Equipment doesn’t matter.

Except sometimes it does.

When should you buy a new camera? Not often, and not because the new camera has more functions or pixels.

One reason: because it has higher useable ISO. I have talked about this before. Here’s another example, from my Canon 1Dx, which has fewwer pixels than that 1Ds Mk3 I was using before. Fewer pixels plus more modern technology means higher useable ISO.

For example, unchanged from the camera, I just converted this from the RAW to a JPG – an image I shot at a whopping 12,800 ISO at f/2.8, 1/160th sec:

Yes, 12,800 ISO. No noise reduction in Lightroom – this, as said, is from the camera.

Even magnified to real size, 1000 pixels wide (click through to see at that size), it is really good – good enough for a large print.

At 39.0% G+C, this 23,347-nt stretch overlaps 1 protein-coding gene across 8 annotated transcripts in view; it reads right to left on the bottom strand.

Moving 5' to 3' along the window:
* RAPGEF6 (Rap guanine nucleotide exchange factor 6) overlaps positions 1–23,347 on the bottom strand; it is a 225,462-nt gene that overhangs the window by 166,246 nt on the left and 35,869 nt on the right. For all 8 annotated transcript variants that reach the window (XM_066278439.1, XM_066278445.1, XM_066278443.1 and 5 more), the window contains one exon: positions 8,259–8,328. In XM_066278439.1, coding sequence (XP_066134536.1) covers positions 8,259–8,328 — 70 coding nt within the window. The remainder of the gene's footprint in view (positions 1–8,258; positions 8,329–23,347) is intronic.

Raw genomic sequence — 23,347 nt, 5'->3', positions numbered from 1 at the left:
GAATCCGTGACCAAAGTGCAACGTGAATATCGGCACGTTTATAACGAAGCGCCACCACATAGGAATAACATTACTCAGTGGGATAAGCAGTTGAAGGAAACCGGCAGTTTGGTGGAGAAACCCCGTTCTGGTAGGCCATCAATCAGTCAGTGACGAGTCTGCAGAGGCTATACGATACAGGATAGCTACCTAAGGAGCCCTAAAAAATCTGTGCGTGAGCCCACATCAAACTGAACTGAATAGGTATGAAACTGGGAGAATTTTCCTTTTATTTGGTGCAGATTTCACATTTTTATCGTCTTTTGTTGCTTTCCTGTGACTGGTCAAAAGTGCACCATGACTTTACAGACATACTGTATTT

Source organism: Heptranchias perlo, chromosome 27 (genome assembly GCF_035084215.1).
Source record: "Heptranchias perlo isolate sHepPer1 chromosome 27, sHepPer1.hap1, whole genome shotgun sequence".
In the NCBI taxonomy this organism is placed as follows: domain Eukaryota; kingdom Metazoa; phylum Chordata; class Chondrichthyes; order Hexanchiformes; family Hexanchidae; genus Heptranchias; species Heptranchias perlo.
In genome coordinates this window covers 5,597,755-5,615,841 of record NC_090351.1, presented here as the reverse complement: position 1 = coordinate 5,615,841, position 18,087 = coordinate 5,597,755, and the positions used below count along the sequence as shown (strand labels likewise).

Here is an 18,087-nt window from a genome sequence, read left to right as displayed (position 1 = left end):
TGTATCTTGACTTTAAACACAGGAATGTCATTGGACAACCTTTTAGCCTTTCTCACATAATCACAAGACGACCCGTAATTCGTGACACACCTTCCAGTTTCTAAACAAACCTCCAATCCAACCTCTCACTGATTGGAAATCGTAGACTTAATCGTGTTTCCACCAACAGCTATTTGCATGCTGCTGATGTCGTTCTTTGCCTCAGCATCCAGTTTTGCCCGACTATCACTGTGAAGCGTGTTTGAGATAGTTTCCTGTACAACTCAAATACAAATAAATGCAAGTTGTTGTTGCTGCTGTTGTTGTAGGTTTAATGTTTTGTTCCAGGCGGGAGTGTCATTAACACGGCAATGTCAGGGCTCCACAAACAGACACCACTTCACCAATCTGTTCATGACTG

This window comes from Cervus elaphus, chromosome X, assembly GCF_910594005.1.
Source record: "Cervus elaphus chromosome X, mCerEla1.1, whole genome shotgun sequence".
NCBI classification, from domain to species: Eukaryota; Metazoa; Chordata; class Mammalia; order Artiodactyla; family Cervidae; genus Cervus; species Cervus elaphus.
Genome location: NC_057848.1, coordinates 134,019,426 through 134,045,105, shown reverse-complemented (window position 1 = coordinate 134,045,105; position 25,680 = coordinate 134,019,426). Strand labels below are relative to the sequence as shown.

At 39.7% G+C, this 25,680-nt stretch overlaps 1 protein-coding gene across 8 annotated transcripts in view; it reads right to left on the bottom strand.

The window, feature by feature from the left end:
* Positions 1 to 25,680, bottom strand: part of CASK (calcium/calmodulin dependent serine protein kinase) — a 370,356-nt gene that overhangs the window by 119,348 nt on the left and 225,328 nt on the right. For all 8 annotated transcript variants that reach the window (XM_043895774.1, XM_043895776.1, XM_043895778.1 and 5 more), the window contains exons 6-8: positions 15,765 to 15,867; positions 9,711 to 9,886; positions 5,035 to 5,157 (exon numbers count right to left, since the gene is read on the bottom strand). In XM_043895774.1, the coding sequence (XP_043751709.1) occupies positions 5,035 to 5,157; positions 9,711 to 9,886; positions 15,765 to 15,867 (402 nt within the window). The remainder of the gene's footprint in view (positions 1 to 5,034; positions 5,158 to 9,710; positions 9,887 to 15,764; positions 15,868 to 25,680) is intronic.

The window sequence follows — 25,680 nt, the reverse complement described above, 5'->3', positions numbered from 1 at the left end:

So with a modern camera you can shoot dinner in a dark restaurant at good quality with an f/2.8 lens, using available light. Is that cool, or is that cool? And that is why eventually you will trade in your 5D Mark I for a Mark III, or something like that.

On a side note:

Q: how did I get both glasses sharp at f/2.8? Shouldn’t f/2.8 from up close look like this, with only one of the glasses sharp?

A: Yes it should. But I used my 45mm tilt-shift lens, which allows me to shift the focal plane to where it is in line with both glasses.


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